William & Mary Bill of Rights Journal


You, too, can sue Donald Trump under the Emoluments Clause!

Since Inauguration Day, several lawsuits have been filed against President Trump because of his refusal to divest certain assets. They assert that Trump’s business interests conflict with the Emoluments Clause of Article I. That arcane provision forbids certain federal officials from accepting any perquisite or gain from a foreign monarch or state. The suits contend, for example, that a foreign dignitary’s booking of a room at the Trump International Hotel in Washington, D.C. would constitute an unlawful emolument.

Most commentators quickly threw cold water on the prospect of any plaintiff prevailing. The trouble, they argued, is that plaintiffs cannot demonstrate a concrete and particularized injury from any putative violation of the Emoluments Clause. In legalese, they lack Article III standing. This skepticism was vindicated in December 2017, when a federal court dismissed one of the lawsuits for lack of Article III standing.

What no one has suggested is that plaintiffs do not need Article III standing to enforce the Emoluments Clause against Trump. Everyone assumes that these suits must live or die under federal standing doctrine. But, as we argue, Article III standing is essentially never a barrier to enforcing federal law. Indeed, plaintiffs may even win a merits ruling from the U.S. Supreme Court without ever possessing the elements of Article III standing.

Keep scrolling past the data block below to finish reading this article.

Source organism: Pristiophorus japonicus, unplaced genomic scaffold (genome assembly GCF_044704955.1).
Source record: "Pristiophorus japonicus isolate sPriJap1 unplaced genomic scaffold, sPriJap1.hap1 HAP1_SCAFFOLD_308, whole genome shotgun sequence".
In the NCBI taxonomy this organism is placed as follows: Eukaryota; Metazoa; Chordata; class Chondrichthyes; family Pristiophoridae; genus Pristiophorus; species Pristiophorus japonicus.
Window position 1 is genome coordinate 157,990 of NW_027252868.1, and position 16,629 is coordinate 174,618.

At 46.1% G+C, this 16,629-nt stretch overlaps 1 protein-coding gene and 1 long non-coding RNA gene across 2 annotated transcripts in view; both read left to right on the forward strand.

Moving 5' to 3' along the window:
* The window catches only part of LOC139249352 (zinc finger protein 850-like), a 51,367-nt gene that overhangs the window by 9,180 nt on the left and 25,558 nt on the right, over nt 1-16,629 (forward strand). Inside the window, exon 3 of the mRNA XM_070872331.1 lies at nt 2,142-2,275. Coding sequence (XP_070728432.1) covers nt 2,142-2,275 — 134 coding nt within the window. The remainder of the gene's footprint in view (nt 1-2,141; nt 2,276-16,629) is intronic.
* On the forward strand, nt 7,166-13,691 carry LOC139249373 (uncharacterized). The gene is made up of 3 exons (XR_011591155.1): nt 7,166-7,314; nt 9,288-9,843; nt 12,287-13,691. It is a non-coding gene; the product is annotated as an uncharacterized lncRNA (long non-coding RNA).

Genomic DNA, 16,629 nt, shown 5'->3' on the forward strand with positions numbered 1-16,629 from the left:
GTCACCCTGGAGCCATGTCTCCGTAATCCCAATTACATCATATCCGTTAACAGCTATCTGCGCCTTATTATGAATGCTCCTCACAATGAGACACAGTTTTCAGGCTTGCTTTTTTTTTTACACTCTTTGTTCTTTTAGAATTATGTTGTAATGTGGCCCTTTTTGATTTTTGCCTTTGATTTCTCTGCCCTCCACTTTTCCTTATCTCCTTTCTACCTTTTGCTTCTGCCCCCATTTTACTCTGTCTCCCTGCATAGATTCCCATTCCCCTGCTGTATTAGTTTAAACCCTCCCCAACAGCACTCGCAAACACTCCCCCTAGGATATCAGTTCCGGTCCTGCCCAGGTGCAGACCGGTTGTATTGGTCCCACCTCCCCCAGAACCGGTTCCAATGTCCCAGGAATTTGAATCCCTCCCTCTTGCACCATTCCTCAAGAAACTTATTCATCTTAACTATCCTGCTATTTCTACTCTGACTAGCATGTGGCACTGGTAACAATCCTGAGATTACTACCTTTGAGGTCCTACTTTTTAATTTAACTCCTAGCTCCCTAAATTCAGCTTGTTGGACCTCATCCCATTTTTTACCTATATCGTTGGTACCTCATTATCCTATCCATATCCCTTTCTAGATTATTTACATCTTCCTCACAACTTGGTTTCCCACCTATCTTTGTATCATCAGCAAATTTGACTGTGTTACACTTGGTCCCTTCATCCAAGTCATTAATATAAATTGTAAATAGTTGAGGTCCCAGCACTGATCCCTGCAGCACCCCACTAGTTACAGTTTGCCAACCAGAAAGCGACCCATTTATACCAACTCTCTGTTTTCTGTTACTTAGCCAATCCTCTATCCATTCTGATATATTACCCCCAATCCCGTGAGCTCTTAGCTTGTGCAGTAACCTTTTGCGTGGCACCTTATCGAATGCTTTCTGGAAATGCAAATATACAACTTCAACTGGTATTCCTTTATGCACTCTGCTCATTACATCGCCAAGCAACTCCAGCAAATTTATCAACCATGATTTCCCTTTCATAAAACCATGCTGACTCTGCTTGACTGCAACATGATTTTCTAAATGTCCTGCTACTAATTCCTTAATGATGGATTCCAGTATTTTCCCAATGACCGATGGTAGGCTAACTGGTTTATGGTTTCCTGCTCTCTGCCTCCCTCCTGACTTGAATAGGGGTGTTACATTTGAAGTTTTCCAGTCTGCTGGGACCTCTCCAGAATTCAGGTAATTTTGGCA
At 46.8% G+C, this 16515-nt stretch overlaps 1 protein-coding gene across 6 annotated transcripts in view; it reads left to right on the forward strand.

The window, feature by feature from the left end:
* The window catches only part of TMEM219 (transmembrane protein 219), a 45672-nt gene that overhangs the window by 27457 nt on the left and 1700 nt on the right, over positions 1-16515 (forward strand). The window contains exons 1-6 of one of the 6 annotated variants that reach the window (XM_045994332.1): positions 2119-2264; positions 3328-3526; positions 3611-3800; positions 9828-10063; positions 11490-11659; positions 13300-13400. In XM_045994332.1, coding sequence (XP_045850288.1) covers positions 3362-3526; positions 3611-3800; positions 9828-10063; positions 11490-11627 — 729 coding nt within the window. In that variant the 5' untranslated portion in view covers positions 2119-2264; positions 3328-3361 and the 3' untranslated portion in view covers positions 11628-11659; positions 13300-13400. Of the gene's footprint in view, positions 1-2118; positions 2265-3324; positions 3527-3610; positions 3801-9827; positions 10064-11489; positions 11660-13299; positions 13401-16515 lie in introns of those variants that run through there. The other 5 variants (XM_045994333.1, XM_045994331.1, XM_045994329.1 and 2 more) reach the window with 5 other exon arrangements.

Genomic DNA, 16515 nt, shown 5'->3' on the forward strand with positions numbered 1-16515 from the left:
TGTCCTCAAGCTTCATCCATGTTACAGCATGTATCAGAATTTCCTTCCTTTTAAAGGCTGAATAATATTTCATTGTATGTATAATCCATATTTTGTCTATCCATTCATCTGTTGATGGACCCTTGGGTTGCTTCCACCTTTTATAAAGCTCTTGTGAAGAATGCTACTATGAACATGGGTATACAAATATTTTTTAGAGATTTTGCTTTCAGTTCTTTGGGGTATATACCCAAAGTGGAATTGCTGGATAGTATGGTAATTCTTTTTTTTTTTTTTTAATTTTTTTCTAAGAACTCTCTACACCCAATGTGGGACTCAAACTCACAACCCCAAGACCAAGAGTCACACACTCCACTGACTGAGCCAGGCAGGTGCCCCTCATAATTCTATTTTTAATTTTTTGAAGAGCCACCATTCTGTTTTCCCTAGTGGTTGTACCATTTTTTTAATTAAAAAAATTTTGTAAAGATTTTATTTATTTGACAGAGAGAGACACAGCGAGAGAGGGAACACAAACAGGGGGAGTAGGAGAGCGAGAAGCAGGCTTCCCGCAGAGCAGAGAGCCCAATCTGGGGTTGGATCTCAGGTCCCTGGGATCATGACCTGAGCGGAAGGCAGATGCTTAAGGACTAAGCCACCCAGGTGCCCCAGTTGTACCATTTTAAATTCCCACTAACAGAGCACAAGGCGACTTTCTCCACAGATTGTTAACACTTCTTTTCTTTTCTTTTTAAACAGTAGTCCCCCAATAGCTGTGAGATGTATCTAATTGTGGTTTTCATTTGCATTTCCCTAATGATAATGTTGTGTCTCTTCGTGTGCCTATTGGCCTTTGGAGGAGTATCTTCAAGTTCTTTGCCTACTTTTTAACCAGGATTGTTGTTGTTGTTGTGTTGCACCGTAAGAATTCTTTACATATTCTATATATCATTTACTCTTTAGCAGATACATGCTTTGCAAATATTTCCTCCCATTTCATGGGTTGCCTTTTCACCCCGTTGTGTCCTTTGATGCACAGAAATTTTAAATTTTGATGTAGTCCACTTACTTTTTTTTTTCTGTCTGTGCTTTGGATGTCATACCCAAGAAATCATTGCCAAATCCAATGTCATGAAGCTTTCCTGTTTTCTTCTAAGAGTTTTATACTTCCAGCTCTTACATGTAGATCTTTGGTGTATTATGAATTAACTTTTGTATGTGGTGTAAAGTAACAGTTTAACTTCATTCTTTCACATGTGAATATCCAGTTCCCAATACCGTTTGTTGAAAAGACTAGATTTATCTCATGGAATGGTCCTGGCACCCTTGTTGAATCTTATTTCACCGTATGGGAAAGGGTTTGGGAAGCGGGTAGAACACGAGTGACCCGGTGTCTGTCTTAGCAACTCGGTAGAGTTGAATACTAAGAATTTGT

If we are right, it is a big deal. Federal standing doctrine is understood to restrain federal courts from performing an advisory function. It also checks congressional power, preserving the Executive’s constitutional prerogative to enforce federal law. We challenge this received wisdom and argue that the Supreme Court has—perhaps unwittingly—created a route by which litigants may circumvent Article III’s standing requirements, diminishing the doctrine’s force. This has implications far beyond the Emoluments Clause; many constitutional and statutory provisions have long been thought effectively unenforceable because of the strictures of Article III standing.

This Article charts the course that no-standing plaintiffs may follow to enforce federal law and land in the U.S. Supreme Court. It also introduces a new term to the legal lexicon: the Federal–State Standing Gap. This term describes the space between Article III standing doctrine and the comparatively lax doctrine of many states. We did not discover this space; everyone who has taken or taught a course on federal jurisdiction knows about it. But we do think it has gone underappreciated. And that is the gap in the literature that this Article begins to fill.